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How A Road Trip And YouTube Saved Me From A Bad TV News Habit

Watching the nightly news on television was a recipe for unhappiness. It's just one lesson from two years on the road in Europe, even though the depressing headlines will follow you through other channels.

The author having dinner inside her camper van.
The author having dinner inside her camper van.
Anne Sophie Goninet

In 2018, I set off with my partner in our camper van on a road trip across Europe that would wind up lasting more than two years. The experience has, not surprisingly, changed us in many ways: from how we think about bigger questions of work and life, but also our daily habits. For one thing, it has ended our attachment to television — but not for the reasons you might think.

Before beginning the van life, in our Nissan Primastar nicknamed Foxy, we lived in an apartment and had a nightly rendezvous of watching the news on TV while eating dinner. Most of the time, those 30 minutes left us, well … depressed. Even before COVID, the news mainly revolved around bleak events and bad politicians.

Consuming this regular dose of current events, relayed not just by television but also our smartphones, was draining us, making us feel pessimistic about the future of society or the fate of the planet, blasés about politics, etc. But we didn't really realize that back then. It was only when we left on our trip that we felt the weight of all of this slowly lifting.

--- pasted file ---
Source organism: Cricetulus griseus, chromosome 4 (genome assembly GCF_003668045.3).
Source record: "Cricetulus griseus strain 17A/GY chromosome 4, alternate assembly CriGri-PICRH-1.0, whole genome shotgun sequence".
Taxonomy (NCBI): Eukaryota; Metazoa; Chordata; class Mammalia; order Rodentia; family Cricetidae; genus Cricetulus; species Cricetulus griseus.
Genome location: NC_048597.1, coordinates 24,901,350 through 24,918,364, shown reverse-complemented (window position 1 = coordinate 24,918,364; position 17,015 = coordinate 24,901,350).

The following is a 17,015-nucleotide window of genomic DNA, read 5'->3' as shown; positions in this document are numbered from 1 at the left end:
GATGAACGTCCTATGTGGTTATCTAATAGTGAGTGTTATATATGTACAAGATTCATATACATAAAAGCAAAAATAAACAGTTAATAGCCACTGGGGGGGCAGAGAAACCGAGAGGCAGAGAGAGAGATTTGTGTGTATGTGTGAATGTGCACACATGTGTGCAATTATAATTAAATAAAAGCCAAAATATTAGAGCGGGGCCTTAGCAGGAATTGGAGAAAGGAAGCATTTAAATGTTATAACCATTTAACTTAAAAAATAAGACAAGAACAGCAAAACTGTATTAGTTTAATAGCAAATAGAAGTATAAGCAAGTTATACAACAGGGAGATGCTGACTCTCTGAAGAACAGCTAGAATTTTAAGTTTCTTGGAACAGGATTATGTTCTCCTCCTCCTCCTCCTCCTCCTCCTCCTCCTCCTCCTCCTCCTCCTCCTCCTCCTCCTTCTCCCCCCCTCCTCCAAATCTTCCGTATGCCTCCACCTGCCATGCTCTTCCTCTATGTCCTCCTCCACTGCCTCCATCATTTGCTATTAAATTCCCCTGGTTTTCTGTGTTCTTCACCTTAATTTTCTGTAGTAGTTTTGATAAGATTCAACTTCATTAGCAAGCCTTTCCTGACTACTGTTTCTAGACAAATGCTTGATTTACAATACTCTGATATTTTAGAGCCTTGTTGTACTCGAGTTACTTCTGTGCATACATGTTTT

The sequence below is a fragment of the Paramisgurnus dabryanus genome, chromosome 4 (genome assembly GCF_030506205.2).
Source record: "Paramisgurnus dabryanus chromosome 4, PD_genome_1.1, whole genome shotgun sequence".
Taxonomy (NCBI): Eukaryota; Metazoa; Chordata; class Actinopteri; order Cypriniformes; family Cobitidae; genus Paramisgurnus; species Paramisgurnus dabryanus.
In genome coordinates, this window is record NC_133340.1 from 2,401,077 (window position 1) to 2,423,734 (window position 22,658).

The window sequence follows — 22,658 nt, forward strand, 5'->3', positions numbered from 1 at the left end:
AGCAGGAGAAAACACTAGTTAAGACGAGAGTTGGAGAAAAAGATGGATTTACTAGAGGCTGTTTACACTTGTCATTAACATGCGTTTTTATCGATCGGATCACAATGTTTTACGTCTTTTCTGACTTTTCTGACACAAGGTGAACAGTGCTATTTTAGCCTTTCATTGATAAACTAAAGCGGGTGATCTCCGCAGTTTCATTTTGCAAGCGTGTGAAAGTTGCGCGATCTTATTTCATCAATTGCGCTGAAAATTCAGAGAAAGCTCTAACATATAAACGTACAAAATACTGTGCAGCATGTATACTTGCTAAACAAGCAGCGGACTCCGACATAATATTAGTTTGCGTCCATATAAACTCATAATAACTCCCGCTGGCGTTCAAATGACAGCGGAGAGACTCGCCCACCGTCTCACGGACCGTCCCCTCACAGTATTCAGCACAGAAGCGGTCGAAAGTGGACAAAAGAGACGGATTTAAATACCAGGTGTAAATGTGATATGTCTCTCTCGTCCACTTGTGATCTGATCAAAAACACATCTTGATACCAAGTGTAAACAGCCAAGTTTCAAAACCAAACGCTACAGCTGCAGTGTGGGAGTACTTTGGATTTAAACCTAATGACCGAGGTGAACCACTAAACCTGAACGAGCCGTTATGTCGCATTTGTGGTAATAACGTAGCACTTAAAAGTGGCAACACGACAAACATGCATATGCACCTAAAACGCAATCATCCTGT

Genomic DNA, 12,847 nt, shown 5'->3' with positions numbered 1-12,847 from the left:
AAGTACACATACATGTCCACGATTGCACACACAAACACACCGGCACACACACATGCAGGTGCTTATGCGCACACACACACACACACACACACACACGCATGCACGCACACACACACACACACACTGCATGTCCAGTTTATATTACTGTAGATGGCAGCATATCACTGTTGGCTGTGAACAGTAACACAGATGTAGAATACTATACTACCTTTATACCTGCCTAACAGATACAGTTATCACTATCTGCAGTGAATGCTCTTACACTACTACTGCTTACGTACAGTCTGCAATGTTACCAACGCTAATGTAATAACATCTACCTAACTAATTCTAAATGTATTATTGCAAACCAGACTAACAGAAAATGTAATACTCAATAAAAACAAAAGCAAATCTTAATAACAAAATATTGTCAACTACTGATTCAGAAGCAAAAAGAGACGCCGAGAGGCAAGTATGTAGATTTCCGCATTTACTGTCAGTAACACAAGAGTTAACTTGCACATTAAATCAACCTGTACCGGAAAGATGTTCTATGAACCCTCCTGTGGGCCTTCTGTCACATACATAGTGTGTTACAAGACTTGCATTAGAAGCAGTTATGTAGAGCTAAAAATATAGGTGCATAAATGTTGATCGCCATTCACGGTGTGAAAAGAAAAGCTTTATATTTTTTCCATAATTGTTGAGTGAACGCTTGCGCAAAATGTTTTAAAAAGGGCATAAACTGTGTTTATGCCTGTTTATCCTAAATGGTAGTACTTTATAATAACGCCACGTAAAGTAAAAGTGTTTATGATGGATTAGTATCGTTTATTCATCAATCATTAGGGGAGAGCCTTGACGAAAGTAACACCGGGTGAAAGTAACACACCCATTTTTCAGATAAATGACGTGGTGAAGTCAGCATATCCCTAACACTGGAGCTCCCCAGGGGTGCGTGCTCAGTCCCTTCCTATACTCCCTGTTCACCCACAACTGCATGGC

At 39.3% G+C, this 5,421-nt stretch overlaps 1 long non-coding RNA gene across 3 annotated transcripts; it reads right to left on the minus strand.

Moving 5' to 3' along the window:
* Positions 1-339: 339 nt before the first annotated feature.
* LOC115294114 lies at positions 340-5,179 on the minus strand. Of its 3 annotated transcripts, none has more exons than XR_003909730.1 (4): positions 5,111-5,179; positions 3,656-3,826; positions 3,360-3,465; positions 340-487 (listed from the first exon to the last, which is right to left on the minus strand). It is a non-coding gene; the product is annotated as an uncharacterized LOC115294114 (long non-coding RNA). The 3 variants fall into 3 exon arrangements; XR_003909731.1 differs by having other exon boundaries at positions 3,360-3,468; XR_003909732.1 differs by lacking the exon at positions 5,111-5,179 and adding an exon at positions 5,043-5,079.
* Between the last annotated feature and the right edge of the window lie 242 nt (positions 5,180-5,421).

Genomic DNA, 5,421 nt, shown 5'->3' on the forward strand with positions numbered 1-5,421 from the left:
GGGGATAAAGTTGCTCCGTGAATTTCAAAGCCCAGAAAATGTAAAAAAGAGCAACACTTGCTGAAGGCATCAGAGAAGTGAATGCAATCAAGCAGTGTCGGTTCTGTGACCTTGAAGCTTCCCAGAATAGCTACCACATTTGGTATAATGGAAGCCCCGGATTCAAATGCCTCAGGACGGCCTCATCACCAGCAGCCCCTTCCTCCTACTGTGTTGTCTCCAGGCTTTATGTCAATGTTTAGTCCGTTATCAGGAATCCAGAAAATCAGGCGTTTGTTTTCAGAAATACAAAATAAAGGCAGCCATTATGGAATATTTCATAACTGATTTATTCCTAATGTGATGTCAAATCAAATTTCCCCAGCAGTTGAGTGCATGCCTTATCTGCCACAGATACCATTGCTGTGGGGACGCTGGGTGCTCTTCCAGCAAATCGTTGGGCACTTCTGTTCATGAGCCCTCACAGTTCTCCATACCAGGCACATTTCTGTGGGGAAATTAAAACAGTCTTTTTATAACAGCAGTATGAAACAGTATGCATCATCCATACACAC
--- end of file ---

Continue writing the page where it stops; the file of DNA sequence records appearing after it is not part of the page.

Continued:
During our travels, we made a conscious decision to cut ourselves off from the news world. We removed the pop-up notifications on our smartphones and stopped watching live feeds about current events. Instead we chose to focus on learning more about the history, the language and the culture of the countries we were visiting.

This was bound to redirect us toward YouTube, so much so that eventually, our smartphones became our new televisions.

The platform allowed us to access content from around the world, much more than TV.

For years, YouTube had been a place to watch funny and weird videos, from a sneezing baby panda to that guy in awe of a double rainbow. But the platform has evolved since, and publishing videos there has become a full time job for an array of "YouTubers' and "content creators."

On YouTube, we found videos about topics we were really interested in, from a fellow French "vanlifer" sharing his experiences to documentaries about tiny houses around the world. We also discovered creators specialized in niche topics, from the restoration of ancient rusty objects to explaining the names of places and people or a funny show specialized in maps — topics that would probably never be broadcasted on traditional television channels. As people who are very interested in other cultures and languages, we felt the platform was also allowing us to access content from around the world, much more than TV.


On YouTube, we found videos about topics we were really interested in. — Photo: Hello I'm Nik